where sup represents a supremum of a set which gives smallest real number that is greater than or equal to every number in the set and D represents the largest absolute vertical deviation. OASIS adopted surv2.ks function implemented in R packages (R Development Core Team and contributors worldwide, 2008) to provide Kolmogorov-Smirnov test. We note that the Kolmogorov-Smirnov test in OASIS is not applicable to survival data that contain tied observations [eg. multiple events (death or failure) during an observed time interval]. OASIS provides a warning message if there is any tied observation in survival data within or between samples.
  • 5. Neyman's smooth test

      Another test capable of detecting a wide spectrum of alternatives is Neyman's smooth test. It is developed to test the homogeneity of two different survival data by comparing a null model, S1(t) = S2(t), and various alternative models. The alternative models embedded the null model with Legendre polynomials based on Neyman's goodness-of-fit idea as following equation.


      where is a parameter set of bounded functions which are modelling possible difference between S1(t) and S2(t). Therefore, if , then null hypothesis is accepted. Since the Neyman's smooth test selects optimal smooth model in Legendre polynomials with Schwarz's selection rule, it is different from Kolmogorov-Smirnov test in the respect of providing an idea of the types of difference between two survival data. The selected dimension represents type of difference between S1(t) and S2(t). If the selected dimension (d) is 1, it suggests that S1(t) and S2(t) are different from each other by the constant hazard ratio. If the selected d is 2, then the relationship between two samples is likely to be monotonic. If the selected d is 3, then relationship between two samples is likely to have convex or concave form. OASIS adopted surv2.neyman function implemented in R packages to provide the Neyman's smooth test. Similar to the Kolmogorov-Smirnov test, the Neyman's smooth test is not currently applicable when there are tied observations in survival data.
  • 6. Chow test

      Chow test, a variant of F-test, was invented by economist Gregory Chow to test whether the coefficients in two linear regressions on different data sets are same or not. This test is generally used for detecting structural break that is an unexpected shift in time series data. In the OASIS, we used this analysis for detecting structural differences between two different log cumulative hazard functions by using the following equation.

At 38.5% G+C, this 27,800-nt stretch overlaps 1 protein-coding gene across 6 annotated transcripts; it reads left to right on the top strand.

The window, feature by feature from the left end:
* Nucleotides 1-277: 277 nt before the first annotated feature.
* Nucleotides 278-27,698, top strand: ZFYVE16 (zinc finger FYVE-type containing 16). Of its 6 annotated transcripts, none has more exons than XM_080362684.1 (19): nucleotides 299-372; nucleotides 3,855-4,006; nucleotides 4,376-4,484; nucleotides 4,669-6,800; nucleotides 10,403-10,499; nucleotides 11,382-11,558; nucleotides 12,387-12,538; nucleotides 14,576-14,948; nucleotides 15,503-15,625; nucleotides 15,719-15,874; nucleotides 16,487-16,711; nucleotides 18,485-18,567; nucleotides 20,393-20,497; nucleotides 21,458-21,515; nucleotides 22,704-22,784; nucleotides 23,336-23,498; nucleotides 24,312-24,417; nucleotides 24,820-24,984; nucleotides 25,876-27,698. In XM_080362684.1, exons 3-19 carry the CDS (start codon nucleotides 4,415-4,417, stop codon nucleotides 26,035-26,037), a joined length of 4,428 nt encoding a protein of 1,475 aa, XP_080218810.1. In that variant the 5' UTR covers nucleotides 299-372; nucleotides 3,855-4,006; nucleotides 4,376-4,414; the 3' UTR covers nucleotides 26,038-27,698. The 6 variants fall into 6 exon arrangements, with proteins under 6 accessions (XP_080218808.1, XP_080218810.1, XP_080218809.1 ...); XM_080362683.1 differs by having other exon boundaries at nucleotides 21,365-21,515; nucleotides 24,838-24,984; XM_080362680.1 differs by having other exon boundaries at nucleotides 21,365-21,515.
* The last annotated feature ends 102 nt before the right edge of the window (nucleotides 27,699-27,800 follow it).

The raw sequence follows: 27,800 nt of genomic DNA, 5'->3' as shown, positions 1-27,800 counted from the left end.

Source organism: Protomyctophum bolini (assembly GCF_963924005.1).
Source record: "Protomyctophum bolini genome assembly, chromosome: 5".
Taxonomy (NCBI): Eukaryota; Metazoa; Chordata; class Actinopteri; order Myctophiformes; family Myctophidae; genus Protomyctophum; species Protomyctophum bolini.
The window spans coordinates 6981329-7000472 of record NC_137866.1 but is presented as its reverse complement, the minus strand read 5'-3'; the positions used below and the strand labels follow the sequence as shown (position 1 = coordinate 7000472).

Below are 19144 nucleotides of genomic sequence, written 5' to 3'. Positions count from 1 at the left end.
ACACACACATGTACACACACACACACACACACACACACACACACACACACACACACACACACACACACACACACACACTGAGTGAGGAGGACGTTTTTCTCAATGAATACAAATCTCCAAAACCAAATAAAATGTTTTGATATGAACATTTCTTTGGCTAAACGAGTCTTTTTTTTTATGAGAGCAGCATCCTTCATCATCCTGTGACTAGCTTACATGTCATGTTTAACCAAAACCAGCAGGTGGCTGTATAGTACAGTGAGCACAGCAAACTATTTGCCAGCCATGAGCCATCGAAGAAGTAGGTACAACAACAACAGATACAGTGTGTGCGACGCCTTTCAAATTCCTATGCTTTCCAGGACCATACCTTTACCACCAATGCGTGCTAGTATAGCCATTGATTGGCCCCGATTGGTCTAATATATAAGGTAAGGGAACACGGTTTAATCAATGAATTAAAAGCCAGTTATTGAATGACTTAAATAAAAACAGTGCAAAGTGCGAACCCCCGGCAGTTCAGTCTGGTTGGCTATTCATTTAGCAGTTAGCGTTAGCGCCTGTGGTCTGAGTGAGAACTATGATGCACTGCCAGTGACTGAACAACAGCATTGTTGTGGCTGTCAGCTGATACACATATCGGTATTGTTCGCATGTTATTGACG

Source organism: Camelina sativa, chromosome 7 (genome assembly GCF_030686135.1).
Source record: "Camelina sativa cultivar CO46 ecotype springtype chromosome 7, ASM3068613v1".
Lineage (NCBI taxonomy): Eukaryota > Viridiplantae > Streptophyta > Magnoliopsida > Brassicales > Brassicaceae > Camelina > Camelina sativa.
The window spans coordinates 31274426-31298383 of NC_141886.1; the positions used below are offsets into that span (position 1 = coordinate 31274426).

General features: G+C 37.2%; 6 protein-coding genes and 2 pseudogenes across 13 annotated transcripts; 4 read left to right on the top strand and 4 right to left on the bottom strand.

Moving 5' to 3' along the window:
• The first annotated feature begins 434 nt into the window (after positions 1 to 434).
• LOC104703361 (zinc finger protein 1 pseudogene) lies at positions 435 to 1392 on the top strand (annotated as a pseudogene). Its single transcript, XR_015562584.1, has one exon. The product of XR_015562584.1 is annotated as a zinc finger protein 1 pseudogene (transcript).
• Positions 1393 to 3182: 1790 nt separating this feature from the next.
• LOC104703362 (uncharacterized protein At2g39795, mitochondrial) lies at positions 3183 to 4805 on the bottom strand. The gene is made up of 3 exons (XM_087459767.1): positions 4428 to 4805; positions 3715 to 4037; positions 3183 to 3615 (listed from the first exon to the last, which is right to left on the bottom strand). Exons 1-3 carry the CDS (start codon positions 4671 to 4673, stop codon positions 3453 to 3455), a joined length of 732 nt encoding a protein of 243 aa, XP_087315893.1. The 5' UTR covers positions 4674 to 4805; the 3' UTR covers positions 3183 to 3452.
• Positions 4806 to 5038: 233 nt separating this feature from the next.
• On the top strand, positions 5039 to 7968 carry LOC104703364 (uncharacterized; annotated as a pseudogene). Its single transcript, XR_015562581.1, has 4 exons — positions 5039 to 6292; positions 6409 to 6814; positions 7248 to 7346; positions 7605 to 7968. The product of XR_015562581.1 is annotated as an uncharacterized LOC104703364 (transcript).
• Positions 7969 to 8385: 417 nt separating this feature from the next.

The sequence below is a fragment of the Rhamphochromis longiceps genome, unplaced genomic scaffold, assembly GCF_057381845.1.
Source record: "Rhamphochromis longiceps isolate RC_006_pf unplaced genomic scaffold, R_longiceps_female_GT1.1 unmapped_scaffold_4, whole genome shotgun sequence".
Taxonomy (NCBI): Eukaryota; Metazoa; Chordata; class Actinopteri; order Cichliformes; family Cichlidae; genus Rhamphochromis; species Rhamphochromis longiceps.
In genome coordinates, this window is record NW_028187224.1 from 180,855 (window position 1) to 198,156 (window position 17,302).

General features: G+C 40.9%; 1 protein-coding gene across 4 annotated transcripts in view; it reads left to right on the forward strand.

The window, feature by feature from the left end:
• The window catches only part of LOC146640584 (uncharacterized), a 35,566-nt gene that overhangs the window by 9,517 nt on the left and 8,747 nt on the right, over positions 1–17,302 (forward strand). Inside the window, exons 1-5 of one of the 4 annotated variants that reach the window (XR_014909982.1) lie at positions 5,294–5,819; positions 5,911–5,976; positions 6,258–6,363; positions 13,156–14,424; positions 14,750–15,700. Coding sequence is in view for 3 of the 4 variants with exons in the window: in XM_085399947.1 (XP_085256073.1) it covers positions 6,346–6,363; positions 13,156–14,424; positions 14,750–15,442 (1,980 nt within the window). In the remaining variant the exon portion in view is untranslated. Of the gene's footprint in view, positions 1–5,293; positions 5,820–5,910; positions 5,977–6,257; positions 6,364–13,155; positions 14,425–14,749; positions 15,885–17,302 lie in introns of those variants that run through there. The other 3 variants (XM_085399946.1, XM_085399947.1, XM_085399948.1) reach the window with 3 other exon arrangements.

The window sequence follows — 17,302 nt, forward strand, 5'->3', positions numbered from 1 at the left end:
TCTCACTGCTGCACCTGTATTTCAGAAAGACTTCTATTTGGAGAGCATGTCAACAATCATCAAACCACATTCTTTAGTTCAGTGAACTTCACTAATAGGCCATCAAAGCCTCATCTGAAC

where RSSp represents the sum of squared residuals from the pooled log cumulative hazard data. RSS1 and RSS2 represent the sum of squared residuals from two different log cumulative hazard data respectively. N1 and N2 are the number of observation in each data and k is 3 which is the total number of parameters of linear regression model. The test statistic follows the F distribution with k and N1 + N2 - 2k degrees of freedom. OASIS adopted chow.py function implemented by Dr. Ernesto P. Adorio in http://adorio-research.org/wordpress/?p=1789.
  • 7. Survival time F-test

      We provide survival time F-test, which is used to examine whether two normal populations have same variance or not. Because censored data are generally used in survival analysis, one can estimate the number of dead animals using survival function S(t) and then perform F-test for the comparison of variance between two different survival data.
      The F-test is used under the condition that the survival times of individual follow normal distribution. As a normality check method for the given dataset, we provide the Shapiro-Wilk test in the OASIS website. If a P-value from the Shapiro-Wilk test is smaller than 0.01, then the chance of survival data following the normal distribution is less than 0.01, and therefore the results of F-test are not applicable. Thus, we provide warning message in this case.


  • 8. Partial slopes Ranksum test

      We devised another statistical test method for comparing the difference of slope of two log cumulative hazard plots. We calculated partial slopes of the log cumulative hazard plot. With null hypothesis that two different log cumulative hazard plots have same slopes, we conducted rank-sum tests with set of partial slopes as following definitions.
      The partial slopes rank-sum test is based on non-parametric statistics that requires sufficient number of samples (in this case, partial slopes) for the reliable analysis. Since a partial slope is defined as the changes in log cumulative hazard divided by the corresponding change in survival time between two neighbouring time points, the number of observed time points rather than the total sample size is important for the non-parametric analysis. To obtain statistically meaningful results, at least six observed time points are needed.


      ,where D1 and D2 are set of partial slopes of each group. These sets are compared with ranksum test.
  • 9. Normalized Chow test